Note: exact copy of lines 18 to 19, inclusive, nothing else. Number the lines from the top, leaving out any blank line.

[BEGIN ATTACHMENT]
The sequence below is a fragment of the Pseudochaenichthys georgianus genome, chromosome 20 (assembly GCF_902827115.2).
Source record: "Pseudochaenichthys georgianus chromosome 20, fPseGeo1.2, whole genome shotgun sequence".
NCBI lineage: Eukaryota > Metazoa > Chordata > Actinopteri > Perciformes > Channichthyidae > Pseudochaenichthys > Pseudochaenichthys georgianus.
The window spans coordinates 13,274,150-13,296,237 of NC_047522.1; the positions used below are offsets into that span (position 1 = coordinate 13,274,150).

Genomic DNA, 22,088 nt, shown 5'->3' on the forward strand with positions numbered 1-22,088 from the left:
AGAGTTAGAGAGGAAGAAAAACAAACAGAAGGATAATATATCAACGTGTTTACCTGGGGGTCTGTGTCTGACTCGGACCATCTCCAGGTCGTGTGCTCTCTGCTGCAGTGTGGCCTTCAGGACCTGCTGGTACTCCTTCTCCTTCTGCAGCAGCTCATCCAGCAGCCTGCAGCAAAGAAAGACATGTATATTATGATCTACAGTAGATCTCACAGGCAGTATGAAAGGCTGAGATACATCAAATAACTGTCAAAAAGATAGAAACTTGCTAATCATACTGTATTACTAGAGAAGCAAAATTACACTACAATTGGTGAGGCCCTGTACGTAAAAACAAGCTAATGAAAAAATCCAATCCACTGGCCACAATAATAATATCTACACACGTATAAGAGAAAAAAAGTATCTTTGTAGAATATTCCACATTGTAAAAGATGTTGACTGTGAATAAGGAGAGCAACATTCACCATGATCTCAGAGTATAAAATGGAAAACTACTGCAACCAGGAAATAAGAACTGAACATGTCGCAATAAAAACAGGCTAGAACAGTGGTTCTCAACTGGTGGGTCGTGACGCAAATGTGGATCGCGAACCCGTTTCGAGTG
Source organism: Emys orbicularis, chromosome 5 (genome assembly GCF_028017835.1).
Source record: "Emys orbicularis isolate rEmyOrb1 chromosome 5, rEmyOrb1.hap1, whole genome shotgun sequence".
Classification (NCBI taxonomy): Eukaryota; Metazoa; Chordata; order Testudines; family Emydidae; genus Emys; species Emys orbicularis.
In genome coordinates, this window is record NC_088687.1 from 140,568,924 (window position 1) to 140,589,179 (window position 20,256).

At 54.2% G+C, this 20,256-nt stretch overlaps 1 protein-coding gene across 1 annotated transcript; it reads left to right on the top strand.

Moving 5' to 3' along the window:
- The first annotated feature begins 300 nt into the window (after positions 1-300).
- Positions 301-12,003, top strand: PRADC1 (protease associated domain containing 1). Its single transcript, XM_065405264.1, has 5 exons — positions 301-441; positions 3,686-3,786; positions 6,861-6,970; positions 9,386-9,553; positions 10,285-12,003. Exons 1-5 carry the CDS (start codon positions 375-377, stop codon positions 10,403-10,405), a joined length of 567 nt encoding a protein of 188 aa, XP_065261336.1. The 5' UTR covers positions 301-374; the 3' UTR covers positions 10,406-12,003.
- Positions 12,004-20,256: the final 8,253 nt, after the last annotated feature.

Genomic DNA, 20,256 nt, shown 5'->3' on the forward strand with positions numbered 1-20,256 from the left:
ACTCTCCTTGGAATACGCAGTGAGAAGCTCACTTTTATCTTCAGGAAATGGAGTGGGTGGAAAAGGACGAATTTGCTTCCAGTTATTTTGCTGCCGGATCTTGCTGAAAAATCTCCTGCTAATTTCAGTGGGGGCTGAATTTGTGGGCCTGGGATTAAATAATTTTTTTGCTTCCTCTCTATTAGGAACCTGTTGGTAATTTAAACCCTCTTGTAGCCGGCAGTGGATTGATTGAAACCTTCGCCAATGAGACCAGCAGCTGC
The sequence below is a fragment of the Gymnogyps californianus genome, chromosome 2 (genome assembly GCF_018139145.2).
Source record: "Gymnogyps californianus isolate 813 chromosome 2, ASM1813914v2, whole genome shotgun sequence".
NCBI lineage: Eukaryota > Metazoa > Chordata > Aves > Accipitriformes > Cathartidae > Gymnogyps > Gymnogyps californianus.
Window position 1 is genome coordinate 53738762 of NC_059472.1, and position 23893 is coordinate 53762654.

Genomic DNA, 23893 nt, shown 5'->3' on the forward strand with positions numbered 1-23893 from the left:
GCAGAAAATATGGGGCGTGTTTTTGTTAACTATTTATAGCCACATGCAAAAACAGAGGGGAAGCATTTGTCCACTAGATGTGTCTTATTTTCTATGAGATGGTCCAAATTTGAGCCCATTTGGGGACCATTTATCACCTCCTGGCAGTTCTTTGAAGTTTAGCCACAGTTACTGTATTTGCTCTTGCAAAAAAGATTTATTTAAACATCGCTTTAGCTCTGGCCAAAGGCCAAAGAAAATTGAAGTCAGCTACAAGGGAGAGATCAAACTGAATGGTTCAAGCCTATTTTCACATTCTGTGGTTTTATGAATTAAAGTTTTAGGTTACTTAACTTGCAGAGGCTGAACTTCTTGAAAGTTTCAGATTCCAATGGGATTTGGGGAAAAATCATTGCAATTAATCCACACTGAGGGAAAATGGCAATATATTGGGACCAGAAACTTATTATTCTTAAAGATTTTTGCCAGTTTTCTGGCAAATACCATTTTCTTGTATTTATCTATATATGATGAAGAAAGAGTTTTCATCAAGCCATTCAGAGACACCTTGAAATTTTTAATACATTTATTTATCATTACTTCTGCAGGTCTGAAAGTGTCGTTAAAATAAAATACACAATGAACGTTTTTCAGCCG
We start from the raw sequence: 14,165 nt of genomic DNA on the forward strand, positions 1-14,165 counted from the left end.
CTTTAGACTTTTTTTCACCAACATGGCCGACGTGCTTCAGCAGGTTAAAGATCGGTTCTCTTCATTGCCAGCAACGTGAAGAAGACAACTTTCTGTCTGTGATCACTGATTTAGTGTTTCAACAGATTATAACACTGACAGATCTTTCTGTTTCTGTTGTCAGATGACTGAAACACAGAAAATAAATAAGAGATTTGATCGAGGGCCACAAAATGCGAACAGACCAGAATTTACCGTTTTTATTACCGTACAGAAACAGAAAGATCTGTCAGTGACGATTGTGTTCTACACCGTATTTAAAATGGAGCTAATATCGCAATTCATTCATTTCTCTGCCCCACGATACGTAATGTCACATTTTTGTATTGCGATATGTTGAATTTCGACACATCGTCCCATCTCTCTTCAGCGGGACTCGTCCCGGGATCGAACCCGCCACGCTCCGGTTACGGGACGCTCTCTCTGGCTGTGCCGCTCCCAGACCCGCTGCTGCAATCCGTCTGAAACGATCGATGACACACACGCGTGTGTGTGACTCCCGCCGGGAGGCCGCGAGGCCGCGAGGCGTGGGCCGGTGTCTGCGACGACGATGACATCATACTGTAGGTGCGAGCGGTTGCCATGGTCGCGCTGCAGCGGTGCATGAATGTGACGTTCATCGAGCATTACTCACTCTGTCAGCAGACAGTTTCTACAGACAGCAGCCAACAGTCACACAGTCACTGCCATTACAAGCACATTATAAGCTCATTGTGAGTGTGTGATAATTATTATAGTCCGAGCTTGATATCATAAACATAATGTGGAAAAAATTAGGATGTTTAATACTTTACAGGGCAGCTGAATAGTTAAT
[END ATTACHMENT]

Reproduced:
The sequence below is a fragment of the Gymnogyps californianus genome, chromosome 2 (genome assembly GCF_018139145.2).
Source record: "Gymnogyps californianus isolate 813 chromosome 2, ASM1813914v2, whole genome shotgun sequence".